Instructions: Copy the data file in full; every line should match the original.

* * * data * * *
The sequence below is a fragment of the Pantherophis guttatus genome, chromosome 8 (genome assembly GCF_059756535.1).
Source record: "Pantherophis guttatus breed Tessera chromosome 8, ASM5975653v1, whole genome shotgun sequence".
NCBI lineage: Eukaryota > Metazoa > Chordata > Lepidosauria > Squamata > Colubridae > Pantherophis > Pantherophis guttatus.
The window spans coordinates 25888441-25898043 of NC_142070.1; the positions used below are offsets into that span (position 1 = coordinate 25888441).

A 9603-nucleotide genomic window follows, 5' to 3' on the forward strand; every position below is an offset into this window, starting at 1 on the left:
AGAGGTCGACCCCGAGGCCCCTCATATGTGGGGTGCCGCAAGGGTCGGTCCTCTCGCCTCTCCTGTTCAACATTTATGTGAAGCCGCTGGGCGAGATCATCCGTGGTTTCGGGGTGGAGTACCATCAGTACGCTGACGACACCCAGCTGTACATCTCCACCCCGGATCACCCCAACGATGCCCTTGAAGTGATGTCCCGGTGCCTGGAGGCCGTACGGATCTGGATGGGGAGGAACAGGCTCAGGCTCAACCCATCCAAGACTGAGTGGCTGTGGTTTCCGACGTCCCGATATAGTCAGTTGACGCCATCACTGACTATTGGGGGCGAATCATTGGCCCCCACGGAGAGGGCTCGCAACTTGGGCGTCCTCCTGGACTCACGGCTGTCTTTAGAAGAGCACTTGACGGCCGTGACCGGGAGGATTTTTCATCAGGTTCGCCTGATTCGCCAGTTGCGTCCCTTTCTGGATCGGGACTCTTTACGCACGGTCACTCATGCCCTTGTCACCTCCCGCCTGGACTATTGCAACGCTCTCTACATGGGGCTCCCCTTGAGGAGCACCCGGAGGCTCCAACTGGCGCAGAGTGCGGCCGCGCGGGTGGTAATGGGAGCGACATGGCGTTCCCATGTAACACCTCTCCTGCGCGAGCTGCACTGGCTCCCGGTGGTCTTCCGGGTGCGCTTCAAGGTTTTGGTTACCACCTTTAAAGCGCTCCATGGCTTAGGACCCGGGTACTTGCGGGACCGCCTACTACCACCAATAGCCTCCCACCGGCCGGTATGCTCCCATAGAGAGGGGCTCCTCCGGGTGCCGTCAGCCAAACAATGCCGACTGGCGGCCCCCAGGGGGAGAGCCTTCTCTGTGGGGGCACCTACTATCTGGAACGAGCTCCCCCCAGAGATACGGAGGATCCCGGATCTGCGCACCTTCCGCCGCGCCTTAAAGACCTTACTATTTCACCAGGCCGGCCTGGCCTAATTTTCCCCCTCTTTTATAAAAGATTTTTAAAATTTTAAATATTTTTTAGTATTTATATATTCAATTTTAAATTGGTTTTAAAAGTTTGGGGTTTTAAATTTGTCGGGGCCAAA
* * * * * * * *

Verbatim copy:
The sequence below is a fragment of the Pantherophis guttatus genome, chromosome 8 (genome assembly GCF_059756535.1).
Source record: "Pantherophis guttatus breed Tessera chromosome 8, ASM5975653v1, whole genome shotgun sequence".
NCBI lineage: Eukaryota > Metazoa > Chordata > Lepidosauria > Squamata > Colubridae > Pantherophis > Pantherophis guttatus.
The window spans coordinates 25888441-25898043 of NC_142070.1; the positions used below are offsets into that span (position 1 = coordinate 25888441).

A 9603-nucleotide genomic window follows, 5' to 3' on the forward strand; every position below is an offset into this window, starting at 1 on the left:
AGAGGTCGACCCCGAGGCCCCTCATATGTGGGGTGCCGCAAGGGTCGGTCCTCTCGCCTCTCCTGTTCAACATTTATGTGAAGCCGCTGGGCGAGATCATCCGTGGTTTCGGGGTGGAGTACCATCAGTACGCTGACGACACCCAGCTGTACATCTCCACCCCGGATCACCCCAACGATGCCCTTGAAGTGATGTCCCGGTGCCTGGAGGCCGTACGGATCTGGATGGGGAGGAACAGGCTCAGGCTCAACCCATCCAAGACTGAGTGGCTGTGGTTTCCGACGTCCCGATATAGTCAGTTGACGCCATCACTGACTATTGGGGGCGAATCATTGGCCCCCACGGAGAGGGCTCGCAACTTGGGCGTCCTCCTGGACTCACGGCTGTCTTTAGAAGAGCACTTGACGGCCGTGACCGGGAGGATTTTTCATCAGGTTCGCCTGATTCGCCAGTTGCGTCCCTTTCTGGATCGGGACTCTTTACGCACGGTCACTCATGCCCTTGTCACCTCCCGCCTGGACTATTGCAACGCTCTCTACATGGGGCTCCCCTTGAGGAGCACCCGGAGGCTCCAACTGGCGCAGAGTGCGGCCGCGCGGGTGGTAATGGGAGCGACATGGCGTTCCCATGTAACACCTCTCCTGCGCGAGCTGCACTGGCTCCCGGTGGTCTTCCGGGTGCGCTTCAAGGTTTTGGTTACCACCTTTAAAGCGCTCCATGGCTTAGGACCCGGGTACTTGCGGGACCGCCTACTACCACCAATAGCCTCCCACCGGCCGGTATGCTCCCATAGAGAGGGGCTCCTCCGGGTGCCGTCAGCCAAACAATGCCGACTGGCGGCCCCCAGGGGGAGAGCCTTCTCTGTGGGGGCACCTACTATCTGGAACGAGCTCCCCCCAGAGATACGGAGGATCCCGGATCTGCGCACCTTCCGCCGCGCCTTAAAGACCTTACTATTTCACCAGGCCGGCCTGGCCTAATTTTCCCCCTCTTTTATAAAAGATTTTTAAAATTTTAAATATTTTTTAGTATTTATATATTCAATTTTAAATTGGTTTTAAAAGTTTGGGGTTTTAAATTTGTCGGGGCCAAA